In today’s world, it would appear that we are far more concerned about our appearance on the outside rather than on the inside, wouldn’t you agree? Social media has become part of our daily routine, and with that comes pros and cons. In the social media world, a person can be someone completely different. All one has to do is find good lighting, use a stellar filter, and take tens if not hundreds of selfies.
Obsession and emphasis over physical appearance has become so extreme that many will do whatever it takes to snap a good photo in high hopes for getting as many clicks on that little heart symbol as possible. Now, is this a bad thing? Some would say yes, while others would say no. It goes either way, and that is perfectly fine. What am I getting at? Simple – if we took half the time to look on the inside of our bodies, as we do on the outside, we all would be in much better condition.
Most of us are not aware of or simply do not take the time to look into our health markers. Cholesterol, known as a “waxy, fat-like substance that’s found in all cells of the body”,  works its way through the bloodstream in what we know as lipoproteins (fat on the inside and protein on the outside). Throughout the body, two different kinds of lipoproteins carry cholesterol, low-density lipoproteins (LDL) and high-density lipoproteins (HDL). With basic schooling in biology, we know that LDL is known as “bad” cholesterol and HDL is known as “good” cholesterol.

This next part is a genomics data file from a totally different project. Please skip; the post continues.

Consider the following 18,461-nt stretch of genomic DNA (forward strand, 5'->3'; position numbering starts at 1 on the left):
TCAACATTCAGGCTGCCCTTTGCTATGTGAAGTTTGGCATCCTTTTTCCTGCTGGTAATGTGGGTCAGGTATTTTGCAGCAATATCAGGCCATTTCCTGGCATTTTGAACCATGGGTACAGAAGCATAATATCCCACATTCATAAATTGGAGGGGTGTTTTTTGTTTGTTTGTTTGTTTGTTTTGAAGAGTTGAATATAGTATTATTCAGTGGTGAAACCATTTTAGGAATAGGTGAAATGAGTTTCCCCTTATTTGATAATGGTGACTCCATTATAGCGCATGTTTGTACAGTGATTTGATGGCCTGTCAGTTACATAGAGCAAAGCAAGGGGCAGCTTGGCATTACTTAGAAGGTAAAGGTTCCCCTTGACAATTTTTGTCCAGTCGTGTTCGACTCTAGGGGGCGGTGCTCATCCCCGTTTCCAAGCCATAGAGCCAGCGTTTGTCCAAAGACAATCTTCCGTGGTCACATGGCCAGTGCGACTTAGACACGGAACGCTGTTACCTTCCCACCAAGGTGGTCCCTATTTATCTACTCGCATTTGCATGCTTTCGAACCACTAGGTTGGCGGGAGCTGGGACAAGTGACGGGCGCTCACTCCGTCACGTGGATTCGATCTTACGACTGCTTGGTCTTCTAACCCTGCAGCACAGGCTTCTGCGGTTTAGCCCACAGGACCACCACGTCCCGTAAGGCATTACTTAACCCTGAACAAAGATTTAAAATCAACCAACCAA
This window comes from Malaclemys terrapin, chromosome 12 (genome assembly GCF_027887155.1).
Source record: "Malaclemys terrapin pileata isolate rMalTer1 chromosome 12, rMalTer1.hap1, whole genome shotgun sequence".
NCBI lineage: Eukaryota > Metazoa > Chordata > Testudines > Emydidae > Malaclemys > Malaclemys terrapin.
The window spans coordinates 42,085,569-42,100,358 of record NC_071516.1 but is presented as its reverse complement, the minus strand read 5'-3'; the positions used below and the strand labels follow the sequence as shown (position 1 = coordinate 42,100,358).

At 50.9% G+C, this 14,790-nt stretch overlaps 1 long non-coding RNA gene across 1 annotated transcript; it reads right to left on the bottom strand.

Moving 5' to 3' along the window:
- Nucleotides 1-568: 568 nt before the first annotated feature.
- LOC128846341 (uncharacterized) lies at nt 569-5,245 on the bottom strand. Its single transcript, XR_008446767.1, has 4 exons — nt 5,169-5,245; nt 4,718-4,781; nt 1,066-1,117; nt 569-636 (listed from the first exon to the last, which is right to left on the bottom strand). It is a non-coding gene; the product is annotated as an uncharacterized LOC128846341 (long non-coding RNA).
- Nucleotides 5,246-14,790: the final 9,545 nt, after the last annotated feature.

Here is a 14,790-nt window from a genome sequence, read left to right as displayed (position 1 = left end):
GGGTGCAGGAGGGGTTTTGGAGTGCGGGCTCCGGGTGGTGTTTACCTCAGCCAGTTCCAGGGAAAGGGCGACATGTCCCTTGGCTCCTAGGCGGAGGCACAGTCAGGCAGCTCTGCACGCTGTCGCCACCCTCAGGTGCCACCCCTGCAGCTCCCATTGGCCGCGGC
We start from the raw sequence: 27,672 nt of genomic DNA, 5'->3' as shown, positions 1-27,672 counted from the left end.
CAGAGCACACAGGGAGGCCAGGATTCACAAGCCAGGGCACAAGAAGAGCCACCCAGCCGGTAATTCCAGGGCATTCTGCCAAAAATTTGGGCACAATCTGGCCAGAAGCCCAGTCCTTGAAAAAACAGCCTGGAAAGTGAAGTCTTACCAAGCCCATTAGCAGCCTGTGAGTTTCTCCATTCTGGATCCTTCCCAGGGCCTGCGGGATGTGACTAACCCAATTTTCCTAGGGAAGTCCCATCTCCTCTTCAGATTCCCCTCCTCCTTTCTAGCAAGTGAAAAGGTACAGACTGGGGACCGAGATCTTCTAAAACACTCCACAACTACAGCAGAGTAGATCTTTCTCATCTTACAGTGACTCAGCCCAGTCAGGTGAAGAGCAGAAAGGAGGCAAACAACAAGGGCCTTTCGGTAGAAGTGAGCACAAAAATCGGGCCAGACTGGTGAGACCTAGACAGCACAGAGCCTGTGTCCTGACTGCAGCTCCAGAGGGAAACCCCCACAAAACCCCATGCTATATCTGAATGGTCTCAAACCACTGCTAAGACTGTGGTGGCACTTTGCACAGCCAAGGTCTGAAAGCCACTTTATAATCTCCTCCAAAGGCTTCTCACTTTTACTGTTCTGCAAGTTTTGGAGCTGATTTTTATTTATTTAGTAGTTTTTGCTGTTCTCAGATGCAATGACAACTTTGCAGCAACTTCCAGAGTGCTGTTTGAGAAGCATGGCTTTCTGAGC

One of the basic understandings of LDL, when high levels occur, buildup of plague (cholesterol) starts to occur in the arteries (blood vessels carrying blood from the heart to your body) which leads to increased risk of heart disease. Good cholesterol (HDL) is carried throughout the body back to the liver, where the liver removes cholesterol and lowers the chance of heart disease.
Total cholesterol is simply the combination of LDL + HDL x 20% of triglycerides. This allows us to understand the danger of cardiovascular illness.
Triglycerides, a type of fat, come from the food we eat. Calories that are not required or used are then made into triglycerides and then stored as a form of fat.
Total Cholesterol range:
240 mg/dL and above = HIGH
200-239 mg/dL = BORDERLINE HIGH
Less than 200 mg/dL = IDEAL
190 mg/dL and over = VERY HIGH
160-189 mg/dL = HIGH
130-159 mg/dL = BORDERLINE HIGH
100-129 mg/dL = CLOSE TO IDEAL
Below 100mg/dL = IDEAL
Below 40mg/dL = LOW (HIGH HEART DISEASE RISK)
40-59 mg/dL = NORMAL
60 mg/dL = BEST (PROTECTION AGAINST HEART DISEASE)
500 mg/dL and over = VERY HIGH
200-499 mg/dL = HIGH
150-199 mg/dL = HIGH
Below 150 mg/dL = IDEAL
From the ranges above, individuals should shoot for the lowest number possible for total cholesterol, LDL, and triglycerides, where-as for HDL, the highest possible.
Without getting deep into too much detail, what are simple ways of keeping our cholesterol levels in range?
Eating a nutrient balanced diet, exercise, and rest. If all three of these are kept in check, without having any genetic related disorder related to cholesterol among a couple other factors, then not much should be worried about. How do we find out cholesterol numbers? Easy. Simply have a medical professional perform a blood test known as a lipid panel, which will tell you all four distinct numbers.